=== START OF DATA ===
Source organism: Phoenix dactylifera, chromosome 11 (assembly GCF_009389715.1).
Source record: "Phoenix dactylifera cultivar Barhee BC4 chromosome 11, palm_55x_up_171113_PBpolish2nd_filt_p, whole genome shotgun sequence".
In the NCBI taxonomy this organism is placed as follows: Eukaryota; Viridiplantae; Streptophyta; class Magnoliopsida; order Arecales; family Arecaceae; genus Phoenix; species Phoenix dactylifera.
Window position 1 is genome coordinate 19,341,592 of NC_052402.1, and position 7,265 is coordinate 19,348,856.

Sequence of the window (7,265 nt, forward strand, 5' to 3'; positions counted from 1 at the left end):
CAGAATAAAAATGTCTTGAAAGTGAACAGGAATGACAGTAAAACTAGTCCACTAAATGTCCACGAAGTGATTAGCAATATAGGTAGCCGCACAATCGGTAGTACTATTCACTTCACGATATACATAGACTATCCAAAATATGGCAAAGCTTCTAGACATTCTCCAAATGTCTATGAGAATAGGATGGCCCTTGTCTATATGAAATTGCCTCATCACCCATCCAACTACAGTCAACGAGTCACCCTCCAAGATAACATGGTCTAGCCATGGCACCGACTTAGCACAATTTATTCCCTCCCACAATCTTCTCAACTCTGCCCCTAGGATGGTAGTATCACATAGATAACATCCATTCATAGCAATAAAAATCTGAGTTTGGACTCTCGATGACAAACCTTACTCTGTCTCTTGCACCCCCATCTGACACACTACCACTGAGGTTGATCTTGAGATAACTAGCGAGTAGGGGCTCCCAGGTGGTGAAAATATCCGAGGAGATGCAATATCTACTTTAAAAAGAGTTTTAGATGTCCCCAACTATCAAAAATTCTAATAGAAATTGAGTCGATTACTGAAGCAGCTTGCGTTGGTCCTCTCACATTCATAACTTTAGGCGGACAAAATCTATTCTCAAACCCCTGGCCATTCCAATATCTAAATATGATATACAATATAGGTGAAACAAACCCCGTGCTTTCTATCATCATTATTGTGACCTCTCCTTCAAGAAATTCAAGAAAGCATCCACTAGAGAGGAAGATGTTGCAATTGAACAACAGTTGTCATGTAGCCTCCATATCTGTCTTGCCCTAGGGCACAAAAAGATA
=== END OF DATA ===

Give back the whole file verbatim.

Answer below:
Source organism: Phoenix dactylifera, chromosome 11 (assembly GCF_009389715.1).
Source record: "Phoenix dactylifera cultivar Barhee BC4 chromosome 11, palm_55x_up_171113_PBpolish2nd_filt_p, whole genome shotgun sequence".
In the NCBI taxonomy this organism is placed as follows: Eukaryota; Viridiplantae; Streptophyta; class Magnoliopsida; order Arecales; family Arecaceae; genus Phoenix; species Phoenix dactylifera.
Window position 1 is genome coordinate 19,341,592 of NC_052402.1, and position 7,265 is coordinate 19,348,856.

Sequence of the window (7,265 nt, forward strand, 5' to 3'; positions counted from 1 at the left end):
CAGAATAAAAATGTCTTGAAAGTGAACAGGAATGACAGTAAAACTAGTCCACTAAATGTCCACGAAGTGATTAGCAATATAGGTAGCCGCACAATCGGTAGTACTATTCACTTCACGATATACATAGACTATCCAAAATATGGCAAAGCTTCTAGACATTCTCCAAATGTCTATGAGAATAGGATGGCCCTTGTCTATATGAAATTGCCTCATCACCCATCCAACTACAGTCAACGAGTCACCCTCCAAGATAACATGGTCTAGCCATGGCACCGACTTAGCACAATTTATTCCCTCCCACAATCTTCTCAACTCTGCCCCTAGGATGGTAGTATCACATAGATAACATCCATTCATAGCAATAAAAATCTGAGTTTGGACTCTCGATGACAAACCTTACTCTGTCTCTTGCACCCCCATCTGACACACTACCACTGAGGTTGATCTTGAGATAACTAGCGAGTAGGGGCTCCCAGGTGGTGAAAATATCCGAGGAGATGCAATATCTACTTTAAAAAGAGTTTTAGATGTCCCCAACTATCAAAAATTCTAATAGAAATTGAGTCGATTACTGAAGCAGCTTGCGTTGGTCCTCTCACATTCATAACTTTAGGCGGACAAAATCTATTCTCAAACCCCTGGCCATTCCAATATCTAAATATGATATACAATATAGGTGAAACAAACCCCGTGCTTTCTATCATCATTATTGTGACCTCTCCTTCAAGAAATTCAAGAAAGCATCCACTAGAGAGGAAGATGTTGCAATTGAACAACAGTTGTCATGTAGCCTCCATATCTGTCTTGCCCTAGGGCACAAAAAGATA